• I was able to do this in F#, it seems that the assembly doesn't have a custom attribute with the Guid – fableal Sep 18 '13 at 20:32
  • This method works even with Assembly.ReflectionOnlyLoad and even when dependent assemblies are not loaded. – Martin Lottering Aug 13 '15 at 7:08
  • So, the full code is: System.Runtime.InteropServices.Marshal.GetTypeLibGuidForAssembly(System.Reflection.Assembly.GetExecutingAssembly()).ToString(). Looks much simpler than the other method. Are there any downsides? – user Mar 8 '16 at 20:50
6

You should be able to read the Guid attribute of the assembly via reflection. This will get the GUID for the current assembly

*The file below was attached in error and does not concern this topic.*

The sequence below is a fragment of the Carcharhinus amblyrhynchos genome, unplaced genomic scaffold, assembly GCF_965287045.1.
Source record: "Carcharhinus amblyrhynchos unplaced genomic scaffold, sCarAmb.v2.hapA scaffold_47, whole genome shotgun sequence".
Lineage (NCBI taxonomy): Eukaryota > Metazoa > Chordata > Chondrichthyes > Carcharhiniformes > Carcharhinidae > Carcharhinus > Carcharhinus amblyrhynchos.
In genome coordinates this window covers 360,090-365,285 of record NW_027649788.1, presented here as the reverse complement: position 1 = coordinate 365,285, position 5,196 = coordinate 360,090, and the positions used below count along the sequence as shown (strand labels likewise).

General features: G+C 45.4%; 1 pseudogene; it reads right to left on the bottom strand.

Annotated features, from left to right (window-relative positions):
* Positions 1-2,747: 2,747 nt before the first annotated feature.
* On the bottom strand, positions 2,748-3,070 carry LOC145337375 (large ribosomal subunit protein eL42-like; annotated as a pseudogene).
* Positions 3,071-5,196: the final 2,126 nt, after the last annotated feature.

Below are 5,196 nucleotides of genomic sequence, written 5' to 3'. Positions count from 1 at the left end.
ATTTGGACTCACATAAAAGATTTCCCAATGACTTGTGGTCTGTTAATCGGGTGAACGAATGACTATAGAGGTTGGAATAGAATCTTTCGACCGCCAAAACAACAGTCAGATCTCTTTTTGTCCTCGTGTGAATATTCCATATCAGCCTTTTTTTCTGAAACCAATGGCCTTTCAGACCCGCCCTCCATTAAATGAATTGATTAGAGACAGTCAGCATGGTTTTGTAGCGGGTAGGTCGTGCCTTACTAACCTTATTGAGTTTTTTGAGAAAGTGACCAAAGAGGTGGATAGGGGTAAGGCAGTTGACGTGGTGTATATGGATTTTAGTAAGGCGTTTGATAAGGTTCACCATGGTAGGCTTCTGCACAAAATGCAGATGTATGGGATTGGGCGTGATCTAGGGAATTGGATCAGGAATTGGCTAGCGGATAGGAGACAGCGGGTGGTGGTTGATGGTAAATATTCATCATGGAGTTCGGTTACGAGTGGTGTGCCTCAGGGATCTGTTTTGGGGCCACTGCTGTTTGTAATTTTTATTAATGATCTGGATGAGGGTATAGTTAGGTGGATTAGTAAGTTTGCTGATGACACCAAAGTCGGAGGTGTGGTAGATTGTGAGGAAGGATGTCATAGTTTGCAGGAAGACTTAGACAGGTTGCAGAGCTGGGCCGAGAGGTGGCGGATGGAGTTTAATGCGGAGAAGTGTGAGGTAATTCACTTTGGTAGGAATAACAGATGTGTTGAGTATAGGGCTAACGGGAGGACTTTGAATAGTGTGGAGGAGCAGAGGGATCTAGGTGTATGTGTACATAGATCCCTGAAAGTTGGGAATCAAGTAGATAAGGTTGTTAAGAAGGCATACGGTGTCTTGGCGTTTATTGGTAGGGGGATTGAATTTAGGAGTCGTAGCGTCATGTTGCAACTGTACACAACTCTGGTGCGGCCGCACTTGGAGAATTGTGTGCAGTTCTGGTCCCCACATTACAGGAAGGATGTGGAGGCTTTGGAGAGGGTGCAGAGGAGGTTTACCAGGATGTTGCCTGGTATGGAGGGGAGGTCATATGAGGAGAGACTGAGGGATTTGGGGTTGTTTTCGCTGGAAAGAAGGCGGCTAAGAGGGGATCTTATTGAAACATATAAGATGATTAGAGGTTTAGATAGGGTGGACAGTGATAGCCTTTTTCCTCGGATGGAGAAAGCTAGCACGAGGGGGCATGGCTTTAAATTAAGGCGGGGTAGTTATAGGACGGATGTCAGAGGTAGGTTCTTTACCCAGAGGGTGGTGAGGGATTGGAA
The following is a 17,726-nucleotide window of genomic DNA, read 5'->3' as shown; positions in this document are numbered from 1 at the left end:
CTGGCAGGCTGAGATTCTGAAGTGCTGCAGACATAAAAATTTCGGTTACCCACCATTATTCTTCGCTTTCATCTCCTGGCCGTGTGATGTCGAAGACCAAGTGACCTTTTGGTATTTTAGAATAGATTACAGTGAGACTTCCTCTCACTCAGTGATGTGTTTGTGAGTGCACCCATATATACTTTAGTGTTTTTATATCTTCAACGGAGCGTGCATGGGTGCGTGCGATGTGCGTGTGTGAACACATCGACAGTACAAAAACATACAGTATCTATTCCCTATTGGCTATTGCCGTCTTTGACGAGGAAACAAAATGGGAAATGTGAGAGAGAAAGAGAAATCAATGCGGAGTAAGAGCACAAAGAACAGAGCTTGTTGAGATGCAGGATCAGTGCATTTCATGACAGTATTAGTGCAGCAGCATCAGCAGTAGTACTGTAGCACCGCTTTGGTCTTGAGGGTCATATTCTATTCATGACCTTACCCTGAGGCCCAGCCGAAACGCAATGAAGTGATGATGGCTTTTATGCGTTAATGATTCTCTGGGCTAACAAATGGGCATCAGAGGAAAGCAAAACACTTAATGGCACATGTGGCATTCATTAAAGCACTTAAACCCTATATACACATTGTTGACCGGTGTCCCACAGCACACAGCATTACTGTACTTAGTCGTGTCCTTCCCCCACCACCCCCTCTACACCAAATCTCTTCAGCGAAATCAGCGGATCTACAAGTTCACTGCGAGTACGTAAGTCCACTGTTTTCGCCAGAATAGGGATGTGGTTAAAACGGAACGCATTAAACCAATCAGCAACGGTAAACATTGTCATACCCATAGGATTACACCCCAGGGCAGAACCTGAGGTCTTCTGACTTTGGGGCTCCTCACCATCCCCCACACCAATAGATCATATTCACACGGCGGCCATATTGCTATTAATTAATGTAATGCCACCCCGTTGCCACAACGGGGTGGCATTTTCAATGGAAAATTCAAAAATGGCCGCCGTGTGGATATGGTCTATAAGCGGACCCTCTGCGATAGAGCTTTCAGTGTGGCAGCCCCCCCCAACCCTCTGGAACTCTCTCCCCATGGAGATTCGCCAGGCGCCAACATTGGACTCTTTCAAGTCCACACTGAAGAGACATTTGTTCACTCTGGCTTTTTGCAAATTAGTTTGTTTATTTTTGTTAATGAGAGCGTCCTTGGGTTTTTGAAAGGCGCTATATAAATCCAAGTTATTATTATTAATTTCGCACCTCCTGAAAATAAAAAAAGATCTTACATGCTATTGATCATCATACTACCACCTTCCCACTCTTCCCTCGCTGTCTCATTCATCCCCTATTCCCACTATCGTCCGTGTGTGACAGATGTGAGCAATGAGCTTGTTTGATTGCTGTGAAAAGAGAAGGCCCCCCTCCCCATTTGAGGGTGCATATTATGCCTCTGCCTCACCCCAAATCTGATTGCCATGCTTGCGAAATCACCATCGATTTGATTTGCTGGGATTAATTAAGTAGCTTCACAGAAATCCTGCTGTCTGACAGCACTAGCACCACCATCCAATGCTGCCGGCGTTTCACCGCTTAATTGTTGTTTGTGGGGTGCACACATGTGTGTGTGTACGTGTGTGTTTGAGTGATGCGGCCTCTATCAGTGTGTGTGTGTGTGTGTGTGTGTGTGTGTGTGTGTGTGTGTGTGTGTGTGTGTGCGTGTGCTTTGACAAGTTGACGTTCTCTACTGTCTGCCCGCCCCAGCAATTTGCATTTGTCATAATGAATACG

Assembly asm = Assembly.GetExecutingAssembly();
        var attribs = (asm.GetCustomAttributes(typeof(GuidAttribute), true));
        Console.WriteLine((attribs[0] as GuidAttribute).Value);

You can replace the GuidAttribute with other attributes as well, if you want to read things like AssemblyTitle, AssemblyVersion etc

You can also load another assembly (Assembly.LoadFrom and all) instead of getting the current assembly - if you need to read these attributes of external assemblies (eg - when loading a plugin)

  • 3
    Please don't use "as" casts if you are going to use the result of the cast no matter what. It is generally bad style because you get a NullReferenceException instead of the more informative InvalidCastException if the cast fails. "as" casts are for when you don't know whether the object is of the given type and only want to use it in case it is. Just use a direct ((GuidAttribute)attribs[0]).Value instead if you don't expect it to be of another type (which it shouldn't) – poizan42 Aug 17 '15 at 23:15